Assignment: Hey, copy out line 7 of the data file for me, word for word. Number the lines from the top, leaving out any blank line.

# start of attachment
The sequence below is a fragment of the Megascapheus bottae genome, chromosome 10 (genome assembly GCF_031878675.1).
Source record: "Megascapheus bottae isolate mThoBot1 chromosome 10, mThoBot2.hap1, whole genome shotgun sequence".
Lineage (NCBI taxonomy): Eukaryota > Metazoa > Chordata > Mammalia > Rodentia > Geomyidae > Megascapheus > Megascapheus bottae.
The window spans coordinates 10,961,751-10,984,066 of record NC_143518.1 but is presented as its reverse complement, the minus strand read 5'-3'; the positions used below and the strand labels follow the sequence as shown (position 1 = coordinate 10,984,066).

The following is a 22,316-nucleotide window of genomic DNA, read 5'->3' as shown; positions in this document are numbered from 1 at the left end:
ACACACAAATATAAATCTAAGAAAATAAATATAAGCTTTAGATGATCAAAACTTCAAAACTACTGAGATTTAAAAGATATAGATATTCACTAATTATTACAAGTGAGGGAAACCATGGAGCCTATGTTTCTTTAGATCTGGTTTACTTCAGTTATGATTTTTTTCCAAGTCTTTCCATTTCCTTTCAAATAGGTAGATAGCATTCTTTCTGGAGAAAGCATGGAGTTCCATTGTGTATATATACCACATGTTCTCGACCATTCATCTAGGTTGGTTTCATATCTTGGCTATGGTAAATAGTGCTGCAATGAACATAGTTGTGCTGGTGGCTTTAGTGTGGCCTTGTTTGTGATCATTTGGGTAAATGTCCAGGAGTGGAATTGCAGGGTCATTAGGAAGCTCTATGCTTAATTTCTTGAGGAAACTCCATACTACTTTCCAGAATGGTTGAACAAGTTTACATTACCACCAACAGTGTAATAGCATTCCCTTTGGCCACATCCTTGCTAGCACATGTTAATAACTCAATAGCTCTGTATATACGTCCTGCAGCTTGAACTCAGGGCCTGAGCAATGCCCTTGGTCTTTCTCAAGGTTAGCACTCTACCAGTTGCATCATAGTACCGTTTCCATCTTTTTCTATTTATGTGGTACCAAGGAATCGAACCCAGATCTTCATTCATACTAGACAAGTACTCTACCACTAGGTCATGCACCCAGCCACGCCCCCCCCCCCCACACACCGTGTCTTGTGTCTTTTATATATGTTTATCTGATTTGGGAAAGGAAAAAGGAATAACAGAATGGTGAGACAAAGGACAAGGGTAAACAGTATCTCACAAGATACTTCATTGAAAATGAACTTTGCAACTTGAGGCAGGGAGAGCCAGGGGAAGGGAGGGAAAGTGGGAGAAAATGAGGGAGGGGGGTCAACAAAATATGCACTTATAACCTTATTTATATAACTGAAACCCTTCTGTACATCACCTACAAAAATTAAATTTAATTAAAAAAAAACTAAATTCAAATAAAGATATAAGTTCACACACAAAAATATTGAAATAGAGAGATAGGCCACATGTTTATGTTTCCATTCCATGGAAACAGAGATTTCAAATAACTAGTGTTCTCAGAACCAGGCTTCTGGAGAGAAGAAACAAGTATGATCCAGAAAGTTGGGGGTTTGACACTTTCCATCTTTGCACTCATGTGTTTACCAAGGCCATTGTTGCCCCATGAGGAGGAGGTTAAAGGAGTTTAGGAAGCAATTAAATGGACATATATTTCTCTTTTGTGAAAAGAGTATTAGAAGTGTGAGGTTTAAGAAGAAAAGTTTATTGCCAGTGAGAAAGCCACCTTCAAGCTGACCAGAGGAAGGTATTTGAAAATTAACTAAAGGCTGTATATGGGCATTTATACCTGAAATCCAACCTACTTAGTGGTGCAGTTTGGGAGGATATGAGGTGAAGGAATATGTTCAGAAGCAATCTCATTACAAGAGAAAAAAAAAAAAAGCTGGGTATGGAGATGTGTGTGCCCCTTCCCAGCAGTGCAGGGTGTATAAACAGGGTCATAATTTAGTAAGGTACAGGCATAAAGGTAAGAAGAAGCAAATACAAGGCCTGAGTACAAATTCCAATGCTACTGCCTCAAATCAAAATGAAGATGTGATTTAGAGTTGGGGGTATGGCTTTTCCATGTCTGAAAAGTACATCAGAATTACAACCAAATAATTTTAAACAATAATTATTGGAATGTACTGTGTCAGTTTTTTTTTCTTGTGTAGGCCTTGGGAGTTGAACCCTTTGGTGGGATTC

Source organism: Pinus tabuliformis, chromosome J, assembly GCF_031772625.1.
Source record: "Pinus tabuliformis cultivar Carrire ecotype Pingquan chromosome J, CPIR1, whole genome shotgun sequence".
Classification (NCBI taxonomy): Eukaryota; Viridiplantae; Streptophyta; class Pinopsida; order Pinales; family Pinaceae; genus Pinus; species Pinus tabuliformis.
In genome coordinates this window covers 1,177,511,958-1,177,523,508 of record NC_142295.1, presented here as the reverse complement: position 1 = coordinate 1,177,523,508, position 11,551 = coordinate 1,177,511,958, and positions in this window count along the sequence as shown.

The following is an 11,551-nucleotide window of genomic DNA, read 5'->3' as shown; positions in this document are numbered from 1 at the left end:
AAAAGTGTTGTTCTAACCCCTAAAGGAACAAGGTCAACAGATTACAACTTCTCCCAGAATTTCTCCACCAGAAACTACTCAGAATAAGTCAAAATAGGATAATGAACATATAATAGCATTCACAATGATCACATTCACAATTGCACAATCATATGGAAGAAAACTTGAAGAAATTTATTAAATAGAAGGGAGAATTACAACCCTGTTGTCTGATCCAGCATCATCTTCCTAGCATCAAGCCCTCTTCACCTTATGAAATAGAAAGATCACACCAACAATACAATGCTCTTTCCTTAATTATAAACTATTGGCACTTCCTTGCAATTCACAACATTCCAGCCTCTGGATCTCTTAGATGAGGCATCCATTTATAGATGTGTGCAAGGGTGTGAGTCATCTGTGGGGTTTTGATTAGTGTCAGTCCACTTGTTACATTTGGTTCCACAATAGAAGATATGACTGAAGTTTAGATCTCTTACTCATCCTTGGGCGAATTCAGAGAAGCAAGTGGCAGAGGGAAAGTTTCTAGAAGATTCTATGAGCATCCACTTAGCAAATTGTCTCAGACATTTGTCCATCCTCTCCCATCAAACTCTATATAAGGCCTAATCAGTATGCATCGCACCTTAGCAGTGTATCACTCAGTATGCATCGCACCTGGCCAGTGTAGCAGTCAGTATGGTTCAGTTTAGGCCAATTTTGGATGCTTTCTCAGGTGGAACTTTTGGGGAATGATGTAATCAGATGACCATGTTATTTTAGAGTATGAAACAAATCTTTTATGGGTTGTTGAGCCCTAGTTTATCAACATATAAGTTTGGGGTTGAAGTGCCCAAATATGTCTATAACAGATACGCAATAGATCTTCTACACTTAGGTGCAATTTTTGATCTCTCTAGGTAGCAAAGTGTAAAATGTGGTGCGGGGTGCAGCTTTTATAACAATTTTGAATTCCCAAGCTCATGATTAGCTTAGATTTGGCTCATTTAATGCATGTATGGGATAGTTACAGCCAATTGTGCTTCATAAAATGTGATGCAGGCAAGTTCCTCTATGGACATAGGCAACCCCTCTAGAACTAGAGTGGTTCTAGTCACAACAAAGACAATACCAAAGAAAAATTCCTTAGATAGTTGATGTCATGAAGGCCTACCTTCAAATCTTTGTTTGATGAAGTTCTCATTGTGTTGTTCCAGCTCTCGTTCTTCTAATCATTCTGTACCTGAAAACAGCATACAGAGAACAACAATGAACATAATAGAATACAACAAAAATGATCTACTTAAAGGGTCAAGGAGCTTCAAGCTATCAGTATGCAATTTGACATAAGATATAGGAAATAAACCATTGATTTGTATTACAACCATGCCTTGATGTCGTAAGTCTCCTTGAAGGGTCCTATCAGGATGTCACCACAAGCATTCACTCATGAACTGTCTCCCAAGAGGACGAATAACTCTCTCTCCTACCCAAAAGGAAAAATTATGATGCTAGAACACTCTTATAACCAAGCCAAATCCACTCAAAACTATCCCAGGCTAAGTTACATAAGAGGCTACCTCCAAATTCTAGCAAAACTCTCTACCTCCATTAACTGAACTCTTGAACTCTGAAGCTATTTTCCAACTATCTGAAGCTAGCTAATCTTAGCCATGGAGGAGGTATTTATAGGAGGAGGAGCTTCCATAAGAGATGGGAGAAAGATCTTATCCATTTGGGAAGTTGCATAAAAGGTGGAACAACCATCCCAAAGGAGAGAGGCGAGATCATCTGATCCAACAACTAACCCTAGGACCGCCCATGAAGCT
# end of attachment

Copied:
Source organism: Pinus tabuliformis, chromosome J, assembly GCF_031772625.1.